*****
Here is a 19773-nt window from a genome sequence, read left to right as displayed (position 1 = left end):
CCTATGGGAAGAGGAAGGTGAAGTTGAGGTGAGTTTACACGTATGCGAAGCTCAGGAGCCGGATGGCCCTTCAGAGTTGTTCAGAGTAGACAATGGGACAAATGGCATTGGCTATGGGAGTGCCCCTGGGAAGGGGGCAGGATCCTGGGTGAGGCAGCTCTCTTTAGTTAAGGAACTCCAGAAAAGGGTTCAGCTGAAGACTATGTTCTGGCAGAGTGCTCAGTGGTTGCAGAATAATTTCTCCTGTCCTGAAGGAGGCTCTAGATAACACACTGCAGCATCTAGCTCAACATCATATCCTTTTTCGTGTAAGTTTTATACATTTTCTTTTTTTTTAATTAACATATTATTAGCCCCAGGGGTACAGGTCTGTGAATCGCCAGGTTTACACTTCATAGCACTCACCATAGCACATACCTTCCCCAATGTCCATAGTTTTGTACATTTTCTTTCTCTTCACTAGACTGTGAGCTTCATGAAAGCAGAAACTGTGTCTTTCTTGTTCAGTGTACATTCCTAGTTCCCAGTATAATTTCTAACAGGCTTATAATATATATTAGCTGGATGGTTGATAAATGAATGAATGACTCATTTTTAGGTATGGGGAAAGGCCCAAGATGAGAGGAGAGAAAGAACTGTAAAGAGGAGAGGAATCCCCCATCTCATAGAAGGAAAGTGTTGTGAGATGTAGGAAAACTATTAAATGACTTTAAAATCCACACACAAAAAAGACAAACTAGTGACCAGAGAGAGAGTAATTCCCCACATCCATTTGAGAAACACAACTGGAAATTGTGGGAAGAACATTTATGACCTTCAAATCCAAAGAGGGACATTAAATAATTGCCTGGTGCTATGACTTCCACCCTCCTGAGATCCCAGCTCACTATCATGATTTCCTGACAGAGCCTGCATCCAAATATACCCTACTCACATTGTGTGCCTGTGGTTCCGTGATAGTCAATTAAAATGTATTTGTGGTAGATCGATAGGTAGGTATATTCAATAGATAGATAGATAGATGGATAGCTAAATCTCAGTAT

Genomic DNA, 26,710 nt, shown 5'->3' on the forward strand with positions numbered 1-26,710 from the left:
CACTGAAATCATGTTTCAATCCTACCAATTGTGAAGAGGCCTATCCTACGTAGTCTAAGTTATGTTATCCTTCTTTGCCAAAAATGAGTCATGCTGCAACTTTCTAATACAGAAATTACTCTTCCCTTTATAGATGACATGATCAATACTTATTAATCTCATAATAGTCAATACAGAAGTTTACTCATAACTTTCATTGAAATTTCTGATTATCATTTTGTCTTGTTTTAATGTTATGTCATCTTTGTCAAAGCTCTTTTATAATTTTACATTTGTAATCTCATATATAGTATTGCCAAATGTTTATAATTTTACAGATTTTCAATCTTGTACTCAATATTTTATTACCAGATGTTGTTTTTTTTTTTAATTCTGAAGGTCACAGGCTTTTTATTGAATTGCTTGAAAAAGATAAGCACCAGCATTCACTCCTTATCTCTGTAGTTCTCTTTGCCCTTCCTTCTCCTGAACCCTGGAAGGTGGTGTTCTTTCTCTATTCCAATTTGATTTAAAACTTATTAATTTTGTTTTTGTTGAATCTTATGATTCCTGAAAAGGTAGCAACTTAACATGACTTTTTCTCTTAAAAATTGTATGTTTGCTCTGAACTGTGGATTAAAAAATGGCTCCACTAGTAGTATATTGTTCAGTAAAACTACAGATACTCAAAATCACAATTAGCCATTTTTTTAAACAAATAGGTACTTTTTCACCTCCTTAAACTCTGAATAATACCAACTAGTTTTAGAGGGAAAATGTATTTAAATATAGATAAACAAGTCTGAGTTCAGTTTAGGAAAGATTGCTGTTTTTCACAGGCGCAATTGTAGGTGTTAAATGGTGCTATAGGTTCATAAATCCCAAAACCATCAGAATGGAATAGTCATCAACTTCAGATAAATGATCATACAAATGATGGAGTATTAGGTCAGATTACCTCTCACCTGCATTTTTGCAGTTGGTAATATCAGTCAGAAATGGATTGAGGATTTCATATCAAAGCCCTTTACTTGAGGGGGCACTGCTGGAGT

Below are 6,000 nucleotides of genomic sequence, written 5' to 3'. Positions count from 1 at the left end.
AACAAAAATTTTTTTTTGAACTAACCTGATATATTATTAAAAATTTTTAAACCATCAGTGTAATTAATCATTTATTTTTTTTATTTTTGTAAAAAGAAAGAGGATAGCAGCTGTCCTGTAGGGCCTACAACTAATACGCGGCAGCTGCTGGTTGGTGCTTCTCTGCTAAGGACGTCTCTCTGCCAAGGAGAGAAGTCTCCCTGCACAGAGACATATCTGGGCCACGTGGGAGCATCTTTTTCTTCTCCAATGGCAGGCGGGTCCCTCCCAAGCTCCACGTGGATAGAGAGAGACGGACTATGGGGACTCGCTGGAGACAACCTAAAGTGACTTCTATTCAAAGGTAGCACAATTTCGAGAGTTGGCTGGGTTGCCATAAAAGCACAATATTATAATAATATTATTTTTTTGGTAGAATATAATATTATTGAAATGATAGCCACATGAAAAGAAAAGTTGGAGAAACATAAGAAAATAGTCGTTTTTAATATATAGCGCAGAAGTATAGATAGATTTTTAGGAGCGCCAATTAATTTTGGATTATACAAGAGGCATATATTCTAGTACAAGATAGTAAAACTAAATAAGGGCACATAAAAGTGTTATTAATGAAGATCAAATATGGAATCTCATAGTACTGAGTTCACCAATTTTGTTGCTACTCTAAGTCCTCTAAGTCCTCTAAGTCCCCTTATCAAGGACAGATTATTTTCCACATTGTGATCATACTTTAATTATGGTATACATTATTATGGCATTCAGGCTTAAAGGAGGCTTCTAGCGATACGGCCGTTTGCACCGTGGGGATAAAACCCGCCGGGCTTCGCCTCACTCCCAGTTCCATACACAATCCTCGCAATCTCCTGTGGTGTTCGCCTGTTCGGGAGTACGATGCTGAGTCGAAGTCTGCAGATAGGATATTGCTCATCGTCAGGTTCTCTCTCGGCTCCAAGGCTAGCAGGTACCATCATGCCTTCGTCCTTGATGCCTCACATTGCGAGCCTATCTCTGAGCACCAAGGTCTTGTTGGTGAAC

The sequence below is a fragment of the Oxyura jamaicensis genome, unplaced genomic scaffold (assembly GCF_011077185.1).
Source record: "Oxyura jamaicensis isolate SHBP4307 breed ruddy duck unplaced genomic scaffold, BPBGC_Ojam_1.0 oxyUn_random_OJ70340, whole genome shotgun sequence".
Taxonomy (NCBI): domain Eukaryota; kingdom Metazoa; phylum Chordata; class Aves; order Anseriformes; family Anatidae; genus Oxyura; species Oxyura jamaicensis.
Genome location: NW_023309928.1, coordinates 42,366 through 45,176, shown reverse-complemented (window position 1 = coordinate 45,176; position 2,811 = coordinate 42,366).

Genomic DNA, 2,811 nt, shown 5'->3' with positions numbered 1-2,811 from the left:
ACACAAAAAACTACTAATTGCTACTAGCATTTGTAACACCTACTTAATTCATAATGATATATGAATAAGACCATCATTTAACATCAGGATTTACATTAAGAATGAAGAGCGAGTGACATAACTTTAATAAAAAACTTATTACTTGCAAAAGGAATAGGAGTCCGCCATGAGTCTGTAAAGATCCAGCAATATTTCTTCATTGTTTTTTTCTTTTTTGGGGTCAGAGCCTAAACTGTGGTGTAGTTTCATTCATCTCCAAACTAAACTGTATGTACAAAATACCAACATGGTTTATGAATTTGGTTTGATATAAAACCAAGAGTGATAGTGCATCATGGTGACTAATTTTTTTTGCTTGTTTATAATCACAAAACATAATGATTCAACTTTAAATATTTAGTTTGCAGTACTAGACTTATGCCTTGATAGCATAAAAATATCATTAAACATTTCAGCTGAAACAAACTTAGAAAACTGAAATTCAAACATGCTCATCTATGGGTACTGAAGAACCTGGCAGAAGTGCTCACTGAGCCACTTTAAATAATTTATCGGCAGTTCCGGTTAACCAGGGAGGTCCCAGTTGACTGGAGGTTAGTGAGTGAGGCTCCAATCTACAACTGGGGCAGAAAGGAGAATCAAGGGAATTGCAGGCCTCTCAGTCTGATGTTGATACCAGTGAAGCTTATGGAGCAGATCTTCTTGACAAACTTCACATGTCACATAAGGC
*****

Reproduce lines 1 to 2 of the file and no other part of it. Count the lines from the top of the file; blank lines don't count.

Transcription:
Here is a 19773-nt window from a genome sequence, read left to right as displayed (position 1 = left end):
CCTATGGGAAGAGGAAGGTGAAGTTGAGGTGAGTTTACACGTATGCGAAGCTCAGGAGCCGGATGGCCCTTCAGAGTTGTTCAGAGTAGACAATGGGACAAATGGCATTGGCTATGGGAGTGCCCCTGGGAAGGGGGCAGGATCCTGGGTGAGGCAGCTCTCTTTAGTTAAGGAACTCCAGAAAAGGGTTCAGCTGAAGACTATGTTCTGGCAGAGTGCTCAGTGGTTGCAGAATAATTTCTCCTGTCCTGAAGGAGGCTCTAGATAACACACTGCAGCATCTAGCTCAACATCATATCCTTTTTCGTGTAAGTTTTATACATTTTCTTTTTTTTTAATTAACATATTATTAGCCCCAGGGGTACAGGTCTGTGAATCGCCAGGTTTACACTTCATAGCACTCACCATAGCACATACCTTCCCCAATGTCCATAGTTTTGTACATTTTCTTTCTCTTCACTAGACTGTGAGCTTCATGAAAGCAGAAACTGTGTCTTTCTTGTTCAGTGTACATTCCTAGTTCCCAGTATAATTTCTAACAGGCTTATAATATATATTAGCTGGATGGTTGATAAATGAATGAATGACTCATTTTTAGGTATGGGGAAAGGCCCAAGATGAGAGGAGAGAAAGAACTGTAAAGAGGAGAGGAATCCCCCATCTCATAGAAGGAAAGTGTTGTGAGATGTAGGAAAACTATTAAATGACTTTAAAATCCACACACAAAAAAGACAAACTAGTGACCAGAGAGAGAGTAATTCCCCACATCCATTTGAGAAACACAACTGGAAATTGTGGGAAGAACATTTATGACCTTCAAATCCAAAGAGGGACATTAAATAATTGCCTGGTGCTATGACTTCCACCCTCCTGAGATCCCAGCTCACTATCATGATTTCCTGACAGAGCCTGCATCCAAATATACCCTACTCACATTGTGTGCCTGTGGTTCCGTGATAGTCAATTAAAATGTATTTGTGGTAGATCGATAGGTAGGTATATTCAATAGATAGATAGATAGATGGATAGCTAAATCTCAGTAT